It’s Memorial Day – and, it seems to me, a particularly somber one at that – and so I won’t write too much for today’s Musings.
But this is also a very significant weekend in my life. Twenty-nine years ago, on Memorial Day weekend 1991, Nancy and I were married. (Our anniversary is actually tomorrow, the 26th.)
To this day, memories of our wedding, and all the festivities surrounding it, warm me and comfort me and bring a huge smile to my face. We lived in California at the time – Mountain View, in the Bay Area, to be precise. We were graduate students at Stanford, Nancy in biology, me in history. The tradition, of course, is that the bride’s family pays for the wedding, but Nancy’s folks ran a small family farm, and even with our modest plans for the ceremony and reception, a Bay Area wedding was beyond their budget. They helped us out, and so did my parents.
But we did everything we could to keep costs down. Because we were students at the school, Stanford allowed us to marry in the Rodin Sculpture Garden, near the university museum, for something like $200. It was a gorgeous venue — we have joked since that we were married in front of the Gates of Hell, because, well, we were. We had our reception at a reasonable local restaurant – part of a Bay Area chain called, I kid you not, the Velvet Turtle. Not amazing, but decent food and lots of it. We hosted a party the night before the wedding at our apartment, and then did the same for brunch the day after the wedding. Our big activity? On Saturday afternoon, after the rehearsal lunch, we had a softball game for the entire guest list – whoever wanted to play. (We played a lot of softball in grad school – her bio lab had an intramural team.) The game was bride’s team against the groom’s team (randomly selected). I have no idea who won. But the two key rules were, 1) Nancy didn’t have to play in the field, and 2) she got to bat whenever she wanted, no matter which team was up. She would just announce, “Bride’s turn to hit!” and then she would…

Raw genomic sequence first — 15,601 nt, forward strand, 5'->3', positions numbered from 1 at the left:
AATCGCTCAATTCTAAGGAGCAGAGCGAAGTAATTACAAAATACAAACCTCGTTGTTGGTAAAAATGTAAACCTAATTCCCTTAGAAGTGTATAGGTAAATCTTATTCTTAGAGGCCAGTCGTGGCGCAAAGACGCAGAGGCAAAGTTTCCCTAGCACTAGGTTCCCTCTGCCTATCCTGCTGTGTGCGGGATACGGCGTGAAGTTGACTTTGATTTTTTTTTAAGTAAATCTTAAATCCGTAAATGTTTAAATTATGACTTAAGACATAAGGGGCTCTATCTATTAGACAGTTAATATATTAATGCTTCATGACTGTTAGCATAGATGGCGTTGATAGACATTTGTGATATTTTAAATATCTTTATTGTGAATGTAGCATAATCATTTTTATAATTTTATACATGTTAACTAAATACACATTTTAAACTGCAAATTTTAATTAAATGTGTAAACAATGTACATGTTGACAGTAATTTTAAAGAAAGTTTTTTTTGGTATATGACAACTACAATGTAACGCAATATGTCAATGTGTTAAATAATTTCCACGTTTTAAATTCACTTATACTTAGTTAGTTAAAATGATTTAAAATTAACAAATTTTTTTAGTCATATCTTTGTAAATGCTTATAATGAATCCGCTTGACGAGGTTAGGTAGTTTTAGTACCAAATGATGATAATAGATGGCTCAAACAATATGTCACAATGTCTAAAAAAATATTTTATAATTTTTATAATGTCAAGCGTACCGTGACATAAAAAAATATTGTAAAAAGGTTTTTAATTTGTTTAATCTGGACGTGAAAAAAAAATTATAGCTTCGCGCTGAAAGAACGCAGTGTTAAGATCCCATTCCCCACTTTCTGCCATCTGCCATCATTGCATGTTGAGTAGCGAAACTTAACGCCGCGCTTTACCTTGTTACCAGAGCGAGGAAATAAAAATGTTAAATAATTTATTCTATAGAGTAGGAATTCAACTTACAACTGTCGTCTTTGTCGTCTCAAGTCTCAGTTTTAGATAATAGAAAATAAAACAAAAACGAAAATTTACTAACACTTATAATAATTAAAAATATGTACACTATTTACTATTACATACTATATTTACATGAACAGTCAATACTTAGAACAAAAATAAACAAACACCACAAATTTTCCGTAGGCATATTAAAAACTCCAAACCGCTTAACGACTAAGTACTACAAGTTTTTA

Mostly, we spent the weekend catching up with family and dear friends from near and far. And, of course, celebrating our love. That sounds like the worst sort of cliché, but I honestly don’t care. It’s the truth. From start to finish it was about the joining of our lives, the bringing together of nearly all the people in the world whom each of us loved most, so that they could be with us when we declared our intention to build a life together.
Yes, the memories are bittersweet. We have lost too many of the people who stood with us that day. Nancy’s sister and one of her brothers, one of my brothers, my parents, other relatives and friends… As I say, too many. And I won’t stand here and try to claim that the entire weekend went smoothly, that there were no conflicts or problems or logistical issues. There were. Some were truly comical, others just annoying.
Overall, though, it was wonderful – the perfect kickoff to what has been an amazing 29 years.
Across the country this Memorial Day, young couples are dealing with wedding plans that look nothing like what they hoped for, or that have been postponed until who-knows-when? It’s not something we hear about often – such disappointments are overshadowed by the breathtaking scope of this tragedy. For those affected, though, it must come as a terrible blow. I can say in all honesty that it’s the love that matters, the bond these couples mean to celebrate. I can also say, with equal candor, that this would have brought me small comfort had we lost out on our big weekend all those years ago.
I wish I had more to offer by way of wisdom and solace for those whose plans have been ruined by the pandemic. I will spare you sappy declarations of my love for Nancy (except to say that I honestly do love her even more today than I did back then, which I wouldn’t have thought possible). Part of the point of Monday Musings is to share with you where my thoughts have wandered over the weekend.
This weekend, they were in a sculpture garden two thousand miles from here.
Wishing you a great week.